He was unapologetic about not having secured a federal ban on offshore drilling beyond passage of his bill in the Democratic-controlled House, where even Republicans who generally oppose the practice in waters off their districts and states resisted a blanket, perpetual federal prohibition.
"I work in the House, and we got our bill passed in a bipartisan fashion," Cunningham said in defense of his efforts. "I think folks recognize that I’m not a U.S. senator, and if I were, I’d be carrying the banner in that chamber."
Just 12 House Republicans voted for Cunningham’s bill, and it was never taken up in the Senate.
"Obviously you always want to do as much as you can, but in the House, we had a Senate that was just wholly focused on judicial confirmations and that’s it," Cunningham continued.
"What’s important," he said, "is that we did plant a flag with this legislation, and it creates a marker … you’re either on one side or the other. It’s got to be a federal ban."
Still, President Trump blunted Cunningham’s arguments on offshore drilling by announcing a moratorium on the practice off South Carolina and other places (E&E Daily, Oct. 15).
Trump even invited Mace to the moratorium signing ceremony in Florida, giving Cunningham’s challenger an opportunity to highlight her opposition to offshore drilling, too.
Cunningham also said he didn’t think his candidacy was dragged down by Republican rhetoric about the Democratic Party being overrun by socialism, despite the fact that Mace personally, and repeatedly, accused him of supporting the Green New Deal, which he doesn’t.
"I can tell you, if you want a low country perspective, they understood where I was on issues, and my voting record spoke for itself: the fourth most bipartisan member in the House, endorsed by conservative groups like the U.S. Chamber of Commerce," Cunningham said. "We didn’t run our race based on national politics, we ran on our accomplishments and our record."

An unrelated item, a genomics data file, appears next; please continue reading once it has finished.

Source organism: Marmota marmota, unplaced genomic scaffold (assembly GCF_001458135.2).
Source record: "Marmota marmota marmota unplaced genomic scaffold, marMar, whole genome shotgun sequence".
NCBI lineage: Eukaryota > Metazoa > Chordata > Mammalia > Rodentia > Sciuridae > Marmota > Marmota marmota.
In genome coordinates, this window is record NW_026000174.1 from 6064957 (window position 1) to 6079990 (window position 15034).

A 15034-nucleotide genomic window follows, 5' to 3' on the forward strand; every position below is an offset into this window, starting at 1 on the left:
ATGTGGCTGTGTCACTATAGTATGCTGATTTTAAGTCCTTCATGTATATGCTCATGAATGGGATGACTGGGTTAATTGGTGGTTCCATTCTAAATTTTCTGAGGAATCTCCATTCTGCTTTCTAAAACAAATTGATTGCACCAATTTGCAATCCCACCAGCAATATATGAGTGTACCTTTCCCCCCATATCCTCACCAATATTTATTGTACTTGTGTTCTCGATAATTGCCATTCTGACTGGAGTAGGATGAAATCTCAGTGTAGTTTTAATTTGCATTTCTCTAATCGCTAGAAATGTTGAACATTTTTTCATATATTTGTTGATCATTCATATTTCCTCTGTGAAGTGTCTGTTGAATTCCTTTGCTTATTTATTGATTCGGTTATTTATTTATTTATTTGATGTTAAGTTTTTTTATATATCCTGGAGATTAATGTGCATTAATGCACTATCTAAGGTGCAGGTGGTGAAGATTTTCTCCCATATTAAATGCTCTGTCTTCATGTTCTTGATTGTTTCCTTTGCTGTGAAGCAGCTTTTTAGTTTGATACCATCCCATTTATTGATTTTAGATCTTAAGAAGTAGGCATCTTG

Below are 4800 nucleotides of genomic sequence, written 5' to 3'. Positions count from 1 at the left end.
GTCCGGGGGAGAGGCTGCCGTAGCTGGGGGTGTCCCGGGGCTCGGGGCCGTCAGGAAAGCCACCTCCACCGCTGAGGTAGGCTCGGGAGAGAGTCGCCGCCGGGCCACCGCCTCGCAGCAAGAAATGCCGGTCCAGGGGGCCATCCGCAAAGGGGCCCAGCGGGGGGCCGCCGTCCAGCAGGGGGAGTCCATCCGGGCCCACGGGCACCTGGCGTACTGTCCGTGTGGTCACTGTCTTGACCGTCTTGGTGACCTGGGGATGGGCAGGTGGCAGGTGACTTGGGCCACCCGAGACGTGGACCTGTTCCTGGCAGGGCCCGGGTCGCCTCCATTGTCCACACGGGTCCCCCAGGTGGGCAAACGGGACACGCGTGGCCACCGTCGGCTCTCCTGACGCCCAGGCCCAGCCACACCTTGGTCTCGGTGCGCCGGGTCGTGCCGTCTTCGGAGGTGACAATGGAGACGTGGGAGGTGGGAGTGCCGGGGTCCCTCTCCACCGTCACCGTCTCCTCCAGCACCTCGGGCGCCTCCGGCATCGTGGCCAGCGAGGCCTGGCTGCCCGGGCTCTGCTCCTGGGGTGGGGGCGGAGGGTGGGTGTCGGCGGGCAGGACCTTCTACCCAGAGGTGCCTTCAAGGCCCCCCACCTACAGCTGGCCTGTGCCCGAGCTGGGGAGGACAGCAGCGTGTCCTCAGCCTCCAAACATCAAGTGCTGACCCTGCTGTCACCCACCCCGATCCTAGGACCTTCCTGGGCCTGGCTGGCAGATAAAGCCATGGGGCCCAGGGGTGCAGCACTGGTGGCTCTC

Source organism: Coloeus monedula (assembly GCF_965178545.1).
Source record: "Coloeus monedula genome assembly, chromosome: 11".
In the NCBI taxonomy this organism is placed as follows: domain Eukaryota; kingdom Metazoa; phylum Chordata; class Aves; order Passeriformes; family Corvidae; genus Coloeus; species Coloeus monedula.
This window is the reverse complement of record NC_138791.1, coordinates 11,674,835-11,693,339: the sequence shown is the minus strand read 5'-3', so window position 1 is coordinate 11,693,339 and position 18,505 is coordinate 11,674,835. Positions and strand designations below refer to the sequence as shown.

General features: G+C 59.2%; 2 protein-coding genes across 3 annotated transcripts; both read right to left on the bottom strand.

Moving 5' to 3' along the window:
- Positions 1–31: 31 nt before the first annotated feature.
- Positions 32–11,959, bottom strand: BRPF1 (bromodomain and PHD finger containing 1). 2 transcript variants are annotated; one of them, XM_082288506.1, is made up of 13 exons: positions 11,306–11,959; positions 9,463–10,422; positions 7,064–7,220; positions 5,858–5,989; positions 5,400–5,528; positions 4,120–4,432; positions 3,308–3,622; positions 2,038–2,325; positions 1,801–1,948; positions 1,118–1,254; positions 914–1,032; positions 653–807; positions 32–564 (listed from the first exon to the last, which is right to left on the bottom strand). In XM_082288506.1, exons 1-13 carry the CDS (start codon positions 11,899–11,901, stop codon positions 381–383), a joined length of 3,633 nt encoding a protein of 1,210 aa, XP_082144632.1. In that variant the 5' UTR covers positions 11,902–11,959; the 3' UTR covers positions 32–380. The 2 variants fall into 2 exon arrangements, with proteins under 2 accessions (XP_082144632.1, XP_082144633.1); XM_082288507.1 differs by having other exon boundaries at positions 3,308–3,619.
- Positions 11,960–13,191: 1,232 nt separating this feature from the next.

However, Cunningham conceded, "in a presidential election year, I think every race will be nationalized to a certain extent." Trump bested President-elect Joe Biden in the 1st District, 52% to 46%.
Cunningham said he wasn’t sure what he’d do next. "I’ll continue advocating for the things I’ve championed, like protecting our environment or steering funds back to the low country," he said.
"We’ve been vocal on a whole lot of issues, good government and making sure government actually works for the people … and reduce the corrupting influence that dark money has on it," he said. "What we’ve proven above and beyond is that bipartisanship works."
He also said he hadn’t yet considered whether he will challenge Mace to a rematch in 2022. When asked whether he hopes his successor will have a change of heart on matters of climate change — particularly as she seeks to replace him on key Natural Resources committees — Cunningham was pointed.
"Do I wish people believed in science? Absolutely," he replied. "Do I wish people believed in facts? Absolutely. I think that’s something we should all hope for. That just doesn’t seem to be the case with everybody."